Hematopoietic progenitor cells (HPCs) or hematopoietic stem cells (HSCs) are cells present in blood and bone marrow. HPCs are capable of forming mature blood cells, such as red blood cells (the cells that carry oxygen), platelets (the cells that help stop bleeding) and white blood cells (the cells that fight infections). Click here to see differentiation pathways.
HPCs are used in the treatment of many malignant (e.g., leukemia, lymphoma) and non-malignant (e.g., sickle cell disease) diseases to replace or rebuild a patient's hematopoietic system. This type of treatment is called a bone marrow or stem cell transplant. HPCs also have been used in clinical trials with U.S. FDA oversight for the treatment of autoimmune diseases, genetic diseases and other indications. Here is a list of diseases for which stem cell transplant may be an option.
Bone marrow cells are collected during a surgical procedure that takes approximately an hour. The donors or patients often receive anesthesia. Next, doctors use hollow needles to remove the bone marrow from the hip bones. The bone marrow is liquid and looks like blood. Anticoagulants are added to prevent clumping. After the marrow is collected, the cell suspension is passed through a series of sterile filters of decreasing size to remove fat, bone particles and cellular debris. If there is a delay between collection and infusion, bone marrow may be stored at either room temperature or in a refrigerator for 24 to 48 hours. Bone marrow also may be cryopreserved, or frozen, if necessary — a procedure commonly used when it is collected for use in an autologous transplant. The frozen cells are usually stored in a liquid nitrogen freezer. Click here to learn more about this procedure.
Peripheral Blood Progenitor Cells (PBPCs) are another type of cell therapy product that contains HPCs. The cells are collected from the peripheral blood using an apheresis device, which acts like a centrifuge to remove whole blood from the donor and separate its components. A needle connected to tubing from the apheresis machine is typically placed in the donor's arm. Blood enters the machine and is processed so that the HPCs and other white blood cells are removed, while the remainder of the blood is returned to the donor through a second needle placed in the other arm. To increase the number of circulating progenitor cells collected, prior to apheresis the donor/patient is prepared or "mobilized" using recombinant hematopoietic growth factor administration. The growth factor is usually administered for several days before cell collection. Patients donating autologous PBPCs also may receive chemotherapy as part of mobilization. If there is a delay between collection and infusion, PBPCs may be stored at room temperature or in a refrigerator. PBPCs also can be cryopreserved, or frozen, if necessary— a procedure commonly used when they are collected for an autologous transplant. The frozen cells are usually stored in a liquid nitrogen freezer. Click here to learn more about this procedure.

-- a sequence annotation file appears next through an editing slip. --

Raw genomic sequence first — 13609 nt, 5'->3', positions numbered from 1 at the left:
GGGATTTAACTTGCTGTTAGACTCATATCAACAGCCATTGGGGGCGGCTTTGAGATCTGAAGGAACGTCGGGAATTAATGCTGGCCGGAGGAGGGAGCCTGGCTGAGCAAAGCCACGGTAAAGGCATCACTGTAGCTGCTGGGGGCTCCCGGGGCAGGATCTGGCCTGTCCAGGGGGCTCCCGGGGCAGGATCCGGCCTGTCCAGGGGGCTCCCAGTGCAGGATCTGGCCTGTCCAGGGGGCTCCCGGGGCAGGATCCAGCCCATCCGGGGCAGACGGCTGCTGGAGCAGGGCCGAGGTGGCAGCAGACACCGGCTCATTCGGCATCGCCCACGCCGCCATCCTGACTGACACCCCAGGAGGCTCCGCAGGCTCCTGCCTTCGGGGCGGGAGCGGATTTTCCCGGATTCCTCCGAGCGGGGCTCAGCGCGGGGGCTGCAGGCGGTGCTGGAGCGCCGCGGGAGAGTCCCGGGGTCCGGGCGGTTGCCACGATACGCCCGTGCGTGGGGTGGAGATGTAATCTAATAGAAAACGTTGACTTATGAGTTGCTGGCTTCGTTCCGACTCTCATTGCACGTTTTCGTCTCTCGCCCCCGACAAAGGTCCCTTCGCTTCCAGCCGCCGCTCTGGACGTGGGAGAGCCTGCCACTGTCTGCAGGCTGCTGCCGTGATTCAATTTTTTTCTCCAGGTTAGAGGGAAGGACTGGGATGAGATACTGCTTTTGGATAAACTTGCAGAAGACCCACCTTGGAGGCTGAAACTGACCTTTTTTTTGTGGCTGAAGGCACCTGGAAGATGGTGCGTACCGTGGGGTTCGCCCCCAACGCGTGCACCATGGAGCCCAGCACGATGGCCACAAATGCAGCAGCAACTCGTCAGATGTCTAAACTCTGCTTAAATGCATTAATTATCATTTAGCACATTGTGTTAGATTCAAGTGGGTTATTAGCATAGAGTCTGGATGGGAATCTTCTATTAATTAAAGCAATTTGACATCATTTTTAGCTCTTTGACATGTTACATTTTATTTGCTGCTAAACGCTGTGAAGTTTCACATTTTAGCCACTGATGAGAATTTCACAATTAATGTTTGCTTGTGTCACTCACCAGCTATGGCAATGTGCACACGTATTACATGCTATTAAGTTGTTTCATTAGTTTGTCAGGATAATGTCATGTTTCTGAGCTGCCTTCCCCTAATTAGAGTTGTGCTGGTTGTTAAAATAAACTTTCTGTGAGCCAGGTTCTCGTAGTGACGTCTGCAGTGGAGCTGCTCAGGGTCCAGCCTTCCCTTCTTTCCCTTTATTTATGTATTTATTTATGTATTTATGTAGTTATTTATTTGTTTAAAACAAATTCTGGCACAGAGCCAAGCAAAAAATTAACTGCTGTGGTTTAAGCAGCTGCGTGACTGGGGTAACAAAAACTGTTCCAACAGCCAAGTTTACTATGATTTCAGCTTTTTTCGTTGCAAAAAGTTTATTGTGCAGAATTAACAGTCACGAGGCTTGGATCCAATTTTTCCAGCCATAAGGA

Umbilical cord blood (UCB), once regarded as biological waste, is another source of HPCs. UCB can be collected in a safe manner by obstetricians or birthing staff following delivery of the baby. In either setting, UCB is collected into a bag. The unit then undergoes further processing (primarily to remove red blood cells) and cryopreservation (freezing) and is stored in a liquid nitrogen freezer for potential use at a later time. UCB can be stored in a private/family bank for potential use by a family member or in a public bank, to be used by anyone needing a transplant (i.e., an unrelated recipient).
UCB has several advantages as a source of HPCs. Because the HPCs in cord blood may be less mature, there can sometimes be greater differences in the tissue match (HLA match) between the donor product and the patient recipient. There also may be a decreased incidence of graft-versus-host disease (a complication of transplantation that can be life-threatening); and decreased search time, since units are banked and already HLA-typed. Patients with rare HLA types are often successful in finding a suitable cord graft when other sources are not available.